# Thread: Matrix Calculus - Transpose of Vector Derivatives

1. ## Matrix Calculus - Transpose of Vector Derivatives

Hi all,

Here's a newbie question for you:

What are the derivatives of the following -->

I guess some of these results will be transposed and othes not..? And some will be vectors or matrices?

Cheers,
Daniel BS.

ps: couldn't insert my equations within [tex] tags anyhow!
Got a message of a 25 chars limit! Is a there a way through?

2. About the tag thing, nervermind, it was the keywords tag not the math tag... anyways... main question persists.. =)

3. To avoid the character limit, break your LaTex into parts.
$\frac{\partial x}{\partial x}$, $\frac{\partial x^T}{\partial x}$, $\frac{\partial x}{\partial x^T}$, $\frac{\partial x^T}{\partial x^T}$.

Now what definition of differentiation by a vector are you using?

4. Sorry about the english mistakes,

Well, by this equation (D-3):

if y = x, then
$\frac{\partial \mathbf{x}}{\partial \mathbf{x}}=I$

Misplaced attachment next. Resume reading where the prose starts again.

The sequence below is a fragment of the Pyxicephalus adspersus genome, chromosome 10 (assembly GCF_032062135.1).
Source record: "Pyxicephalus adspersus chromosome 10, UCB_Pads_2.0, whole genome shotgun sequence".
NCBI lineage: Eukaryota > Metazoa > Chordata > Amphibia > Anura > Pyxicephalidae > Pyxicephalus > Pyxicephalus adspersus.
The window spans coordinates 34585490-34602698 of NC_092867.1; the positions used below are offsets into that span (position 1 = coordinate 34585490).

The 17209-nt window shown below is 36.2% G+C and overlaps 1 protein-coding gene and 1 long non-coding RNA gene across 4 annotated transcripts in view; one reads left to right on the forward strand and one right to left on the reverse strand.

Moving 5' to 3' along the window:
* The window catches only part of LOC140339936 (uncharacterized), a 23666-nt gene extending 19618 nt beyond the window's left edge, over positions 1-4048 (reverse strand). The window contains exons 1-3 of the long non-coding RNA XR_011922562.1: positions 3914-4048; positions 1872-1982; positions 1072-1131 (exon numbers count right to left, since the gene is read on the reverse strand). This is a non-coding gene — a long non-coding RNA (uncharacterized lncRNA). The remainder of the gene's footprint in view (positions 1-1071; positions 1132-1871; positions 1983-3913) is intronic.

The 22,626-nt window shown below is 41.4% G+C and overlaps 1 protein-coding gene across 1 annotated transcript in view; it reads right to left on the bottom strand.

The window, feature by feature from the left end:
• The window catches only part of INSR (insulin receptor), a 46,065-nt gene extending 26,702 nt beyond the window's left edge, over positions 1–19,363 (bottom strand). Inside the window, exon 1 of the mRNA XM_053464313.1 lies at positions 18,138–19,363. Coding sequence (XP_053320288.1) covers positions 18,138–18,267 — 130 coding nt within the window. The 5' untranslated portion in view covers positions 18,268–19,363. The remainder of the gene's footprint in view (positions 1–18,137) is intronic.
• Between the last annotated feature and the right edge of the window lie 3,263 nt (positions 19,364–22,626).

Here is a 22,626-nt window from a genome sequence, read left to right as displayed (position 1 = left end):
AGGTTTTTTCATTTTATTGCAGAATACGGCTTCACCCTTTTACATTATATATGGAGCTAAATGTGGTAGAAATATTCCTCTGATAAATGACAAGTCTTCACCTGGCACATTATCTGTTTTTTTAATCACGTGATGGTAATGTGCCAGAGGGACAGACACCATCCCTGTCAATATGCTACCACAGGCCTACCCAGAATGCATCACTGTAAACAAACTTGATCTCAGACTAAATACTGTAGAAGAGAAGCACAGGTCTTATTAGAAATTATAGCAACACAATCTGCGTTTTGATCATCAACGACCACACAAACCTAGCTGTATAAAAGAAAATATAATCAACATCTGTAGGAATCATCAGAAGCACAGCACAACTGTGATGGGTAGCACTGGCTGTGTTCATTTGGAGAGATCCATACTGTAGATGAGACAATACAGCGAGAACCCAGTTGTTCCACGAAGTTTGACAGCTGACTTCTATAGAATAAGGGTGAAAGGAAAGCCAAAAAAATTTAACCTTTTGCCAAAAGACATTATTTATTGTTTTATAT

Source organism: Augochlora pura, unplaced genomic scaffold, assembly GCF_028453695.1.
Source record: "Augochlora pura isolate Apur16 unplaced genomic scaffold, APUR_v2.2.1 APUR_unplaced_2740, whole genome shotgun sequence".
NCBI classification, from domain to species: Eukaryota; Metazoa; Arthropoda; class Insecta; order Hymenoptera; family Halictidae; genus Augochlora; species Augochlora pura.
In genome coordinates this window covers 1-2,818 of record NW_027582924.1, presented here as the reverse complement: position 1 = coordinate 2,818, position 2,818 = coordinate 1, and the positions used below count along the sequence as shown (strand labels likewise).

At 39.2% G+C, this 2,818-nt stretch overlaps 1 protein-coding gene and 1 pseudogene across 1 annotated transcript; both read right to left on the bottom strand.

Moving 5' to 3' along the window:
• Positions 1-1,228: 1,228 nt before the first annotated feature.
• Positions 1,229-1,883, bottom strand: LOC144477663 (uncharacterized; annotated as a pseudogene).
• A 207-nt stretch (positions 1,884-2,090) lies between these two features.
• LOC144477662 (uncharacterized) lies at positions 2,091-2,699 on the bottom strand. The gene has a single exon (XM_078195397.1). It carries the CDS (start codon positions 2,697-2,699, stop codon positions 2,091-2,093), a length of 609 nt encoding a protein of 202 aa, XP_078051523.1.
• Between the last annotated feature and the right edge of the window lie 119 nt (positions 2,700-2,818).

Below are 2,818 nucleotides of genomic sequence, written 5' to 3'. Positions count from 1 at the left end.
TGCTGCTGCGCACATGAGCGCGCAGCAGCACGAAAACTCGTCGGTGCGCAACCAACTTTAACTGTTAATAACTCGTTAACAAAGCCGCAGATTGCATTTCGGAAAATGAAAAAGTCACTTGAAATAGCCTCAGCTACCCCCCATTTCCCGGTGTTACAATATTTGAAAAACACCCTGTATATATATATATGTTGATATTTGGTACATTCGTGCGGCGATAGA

but I know that it should be 1, right? So, I differs from 1? I know they both share the similar property of being neutral elements, but they're still distinct results, right?

Furthermore, what about the transposed ones? What are they equal of?

Regards
Daniel.

5. That was why I asked, before, "what definition of differentiation by a vector are you using?"- which you have still not answered. There are several different ways of defining that derivative. The most general defines the derivative of one vector by another to be a linear transfomation that best approximates the vector function. If that is the definition you are using then "I" is the identity linear transformation: I(v)= v. Another definition gives the derivative of a vector, u, by a vector, v, as the matrix having the partial derivatives of each component of vector u, with respect to vector v's components, as rows. In that case "I" is the identity matrix.

You obviously can't do this problem unless you know which definition you are using!